As the WNBA faces increased pressure to move away from commercial airline travel, the league has allowed teams this season to fly on a public chartering service called JSX with certain protocols in place, league sources told ESPN this week.
The league's travel situation has come under increased scrutiny after the Phoenix Mercury's Brittney Griner -- who was detained in Russia most of last year and subsequently released in a high-profile prisoner exchange -- was harassed in a Dallas airport this past weekend while flying commercially with the team.
WNBA teams primarily fly commercial, citing cost. Some franchises and players have increasingly pushed for the use of charters, and the New York Liberty incurred a $500,000 fine for illicitly flying charters to some away games in 2021.
This year, the league expanded charter use to postseason play and regular-season games played on back-to-back days that require air travel.
According to its website, JSX is a "hop-on jet service that's faster on the ground and more comfortable in the air" and operates out of private terminals, eliminating the need for teams to go through the airport and TSA security. Tickets are fairly comparable to what commercial flights cost, and planes can hold up to 30 people, providing teams the option to buy out an entire flight. It's "a taste of what chartering will be like," one league executive told ESPN.
JSX isn't available in most WNBA cities, though, and, unlike charters, the airline's flights have pre-set routes and times, which the league has told teams they cannot change.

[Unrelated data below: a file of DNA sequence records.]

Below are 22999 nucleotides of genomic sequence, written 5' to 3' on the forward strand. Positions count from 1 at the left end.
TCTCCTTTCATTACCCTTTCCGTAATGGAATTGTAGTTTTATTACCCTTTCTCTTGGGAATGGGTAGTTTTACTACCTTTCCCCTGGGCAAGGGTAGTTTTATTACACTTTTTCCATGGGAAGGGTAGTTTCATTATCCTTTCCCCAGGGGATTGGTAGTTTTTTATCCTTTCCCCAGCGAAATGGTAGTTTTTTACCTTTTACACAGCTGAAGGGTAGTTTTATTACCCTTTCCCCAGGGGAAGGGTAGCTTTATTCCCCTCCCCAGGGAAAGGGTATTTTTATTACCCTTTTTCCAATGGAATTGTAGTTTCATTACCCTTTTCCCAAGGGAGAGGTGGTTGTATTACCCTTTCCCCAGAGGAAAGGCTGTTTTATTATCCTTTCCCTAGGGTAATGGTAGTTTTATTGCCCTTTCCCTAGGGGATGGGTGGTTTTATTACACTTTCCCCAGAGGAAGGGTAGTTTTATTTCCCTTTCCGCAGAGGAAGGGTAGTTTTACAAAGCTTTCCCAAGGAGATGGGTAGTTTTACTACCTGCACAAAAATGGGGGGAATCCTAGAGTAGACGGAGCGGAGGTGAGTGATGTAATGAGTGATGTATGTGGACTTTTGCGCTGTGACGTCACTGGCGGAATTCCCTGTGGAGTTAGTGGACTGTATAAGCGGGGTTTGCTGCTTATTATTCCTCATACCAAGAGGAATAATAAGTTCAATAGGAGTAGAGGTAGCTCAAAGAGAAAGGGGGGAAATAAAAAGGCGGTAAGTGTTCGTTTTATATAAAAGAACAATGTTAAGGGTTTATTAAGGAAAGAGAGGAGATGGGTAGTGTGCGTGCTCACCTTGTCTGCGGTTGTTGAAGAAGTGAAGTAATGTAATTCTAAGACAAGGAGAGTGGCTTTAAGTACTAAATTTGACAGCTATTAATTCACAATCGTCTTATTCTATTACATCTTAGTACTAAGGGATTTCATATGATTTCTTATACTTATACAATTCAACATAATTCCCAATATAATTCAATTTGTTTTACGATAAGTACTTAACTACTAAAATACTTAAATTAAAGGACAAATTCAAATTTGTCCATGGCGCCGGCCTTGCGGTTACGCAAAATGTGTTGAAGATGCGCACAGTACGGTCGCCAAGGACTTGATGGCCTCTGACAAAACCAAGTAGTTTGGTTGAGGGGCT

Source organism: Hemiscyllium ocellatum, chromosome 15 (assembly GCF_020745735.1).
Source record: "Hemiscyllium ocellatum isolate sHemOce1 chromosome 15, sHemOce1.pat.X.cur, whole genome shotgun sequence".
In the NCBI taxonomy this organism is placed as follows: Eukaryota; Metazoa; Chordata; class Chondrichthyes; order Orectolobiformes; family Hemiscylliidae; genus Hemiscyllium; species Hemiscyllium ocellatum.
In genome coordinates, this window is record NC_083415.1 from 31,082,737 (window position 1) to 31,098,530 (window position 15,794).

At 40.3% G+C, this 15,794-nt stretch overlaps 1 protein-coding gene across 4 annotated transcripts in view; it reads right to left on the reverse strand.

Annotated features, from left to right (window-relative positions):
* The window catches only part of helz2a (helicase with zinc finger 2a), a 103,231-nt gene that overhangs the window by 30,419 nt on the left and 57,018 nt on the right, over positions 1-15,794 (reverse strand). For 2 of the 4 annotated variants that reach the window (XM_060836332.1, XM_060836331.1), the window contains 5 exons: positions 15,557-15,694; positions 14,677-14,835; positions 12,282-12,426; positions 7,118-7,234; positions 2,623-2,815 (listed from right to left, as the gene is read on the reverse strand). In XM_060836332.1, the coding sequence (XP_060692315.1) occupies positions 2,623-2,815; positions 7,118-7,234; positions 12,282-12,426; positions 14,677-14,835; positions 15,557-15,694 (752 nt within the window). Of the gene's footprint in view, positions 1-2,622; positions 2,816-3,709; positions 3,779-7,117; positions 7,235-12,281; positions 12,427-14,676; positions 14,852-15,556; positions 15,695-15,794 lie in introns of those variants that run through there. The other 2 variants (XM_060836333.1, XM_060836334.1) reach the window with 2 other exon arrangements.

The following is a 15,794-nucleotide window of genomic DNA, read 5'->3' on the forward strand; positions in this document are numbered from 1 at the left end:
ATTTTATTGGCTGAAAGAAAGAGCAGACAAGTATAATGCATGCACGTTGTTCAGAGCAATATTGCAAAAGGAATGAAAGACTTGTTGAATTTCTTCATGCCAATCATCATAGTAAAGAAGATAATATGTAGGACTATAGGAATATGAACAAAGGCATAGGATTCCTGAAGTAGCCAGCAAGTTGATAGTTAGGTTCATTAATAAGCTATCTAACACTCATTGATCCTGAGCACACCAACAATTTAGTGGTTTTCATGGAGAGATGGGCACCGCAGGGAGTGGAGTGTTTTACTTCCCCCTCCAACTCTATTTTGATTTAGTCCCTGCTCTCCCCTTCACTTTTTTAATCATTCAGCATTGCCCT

According to its website, the closest JSX hubs to WNBA cities include three in the Los Angeles area (Los Angeles, Burbank, Orange County); Phoenix, Las Vegas, Dallas (where the airline is based); and Westchester County, New York. A team without JSX in its market could still fly the airline on a prolonged road trip going between, for example, Los Angeles and Las Vegas.
JSX usage varies by team, league sources told ESPN, depending on factors such as availability of flights and preexisting travel booked. Mercury guard Shey Peddy posted an Instagram video last month showing the team taking a JSX flight to Los Angeles for its season opener.
JSX does have the ability to create flights outside its pre-set schedule, which generally are more expensive. That's what WNBA prohibits. However, the Las Vegas Aces previously worked with JSX to create their own publicly available flights based on their road game schedule, which still appear on JSX's website as "pop up flights." The plan was initially reported by The Washington Post and confirmed by ESPN.
A source told ESPN that the Aces took at least one of these flights earlier this season; another source confirmed the Aces are no longer taking those flights and are not facing a fine.
"Since this is a new program this year, we had to address a few matters with teams earlier in the season," a source in the league office said.
M.A. Voepel and Josh Weinfuss contributed to this report.